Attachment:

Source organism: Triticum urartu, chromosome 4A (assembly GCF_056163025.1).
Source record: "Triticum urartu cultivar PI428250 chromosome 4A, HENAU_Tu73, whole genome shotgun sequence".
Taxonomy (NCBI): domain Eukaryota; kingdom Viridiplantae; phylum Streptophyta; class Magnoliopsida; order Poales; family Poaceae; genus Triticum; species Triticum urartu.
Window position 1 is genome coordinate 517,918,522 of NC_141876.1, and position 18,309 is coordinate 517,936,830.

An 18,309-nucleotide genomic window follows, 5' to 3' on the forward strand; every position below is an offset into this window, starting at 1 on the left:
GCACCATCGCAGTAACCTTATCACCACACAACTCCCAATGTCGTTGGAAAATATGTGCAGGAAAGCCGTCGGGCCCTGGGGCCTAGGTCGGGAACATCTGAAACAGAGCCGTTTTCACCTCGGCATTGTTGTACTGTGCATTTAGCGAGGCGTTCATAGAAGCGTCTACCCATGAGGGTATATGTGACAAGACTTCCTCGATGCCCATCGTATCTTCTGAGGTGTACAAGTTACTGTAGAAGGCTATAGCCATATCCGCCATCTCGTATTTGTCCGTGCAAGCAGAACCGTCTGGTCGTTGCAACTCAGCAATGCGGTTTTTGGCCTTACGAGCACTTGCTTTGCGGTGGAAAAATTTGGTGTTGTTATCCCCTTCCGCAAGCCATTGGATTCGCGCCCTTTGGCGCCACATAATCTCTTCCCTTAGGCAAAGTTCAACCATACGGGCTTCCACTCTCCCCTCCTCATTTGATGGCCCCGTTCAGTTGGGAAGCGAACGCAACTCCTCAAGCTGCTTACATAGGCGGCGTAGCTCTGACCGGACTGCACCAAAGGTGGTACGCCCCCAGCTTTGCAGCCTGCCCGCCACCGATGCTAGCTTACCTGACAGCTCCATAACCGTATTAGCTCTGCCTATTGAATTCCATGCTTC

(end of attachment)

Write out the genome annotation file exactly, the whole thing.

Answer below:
Source organism: Triticum urartu, chromosome 4A (assembly GCF_056163025.1).
Source record: "Triticum urartu cultivar PI428250 chromosome 4A, HENAU_Tu73, whole genome shotgun sequence".
Taxonomy (NCBI): domain Eukaryota; kingdom Viridiplantae; phylum Streptophyta; class Magnoliopsida; order Poales; family Poaceae; genus Triticum; species Triticum urartu.
Window position 1 is genome coordinate 517,918,522 of NC_141876.1, and position 18,309 is coordinate 517,936,830.

An 18,309-nucleotide genomic window follows, 5' to 3' on the forward strand; every position below is an offset into this window, starting at 1 on the left:
GCACCATCGCAGTAACCTTATCACCACACAACTCCCAATGTCGTTGGAAAATATGTGCAGGAAAGCCGTCGGGCCCTGGGGCCTAGGTCGGGAACATCTGAAACAGAGCCGTTTTCACCTCGGCATTGTTGTACTGTGCATTTAGCGAGGCGTTCATAGAAGCGTCTACCCATGAGGGTATATGTGACAAGACTTCCTCGATGCCCATCGTATCTTCTGAGGTGTACAAGTTACTGTAGAAGGCTATAGCCATATCCGCCATCTCGTATTTGTCCGTGCAAGCAGAACCGTCTGGTCGTTGCAACTCAGCAATGCGGTTTTTGGCCTTACGAGCACTTGCTTTGCGGTGGAAAAATTTGGTGTTGTTATCCCCTTCCGCAAGCCATTGGATTCGCGCCCTTTGGCGCCACATAATCTCTTCCCTTAGGCAAAGTTCAACCATACGGGCTTCCACTCTCCCCTCCTCATTTGATGGCCCCGTTCAGTTGGGAAGCGAACGCAACTCCTCAAGCTGCTTACATAGGCGGCGTAGCTCTGACCGGACTGCACCAAAGGTGGTACGCCCCCAGCTTTGCAGCCTGCCCGCCACCGATGCTAGCTTACCTGACAGCTCCATAACCGTATTAGCTCTGCCTATTGAATTCCATGCTTC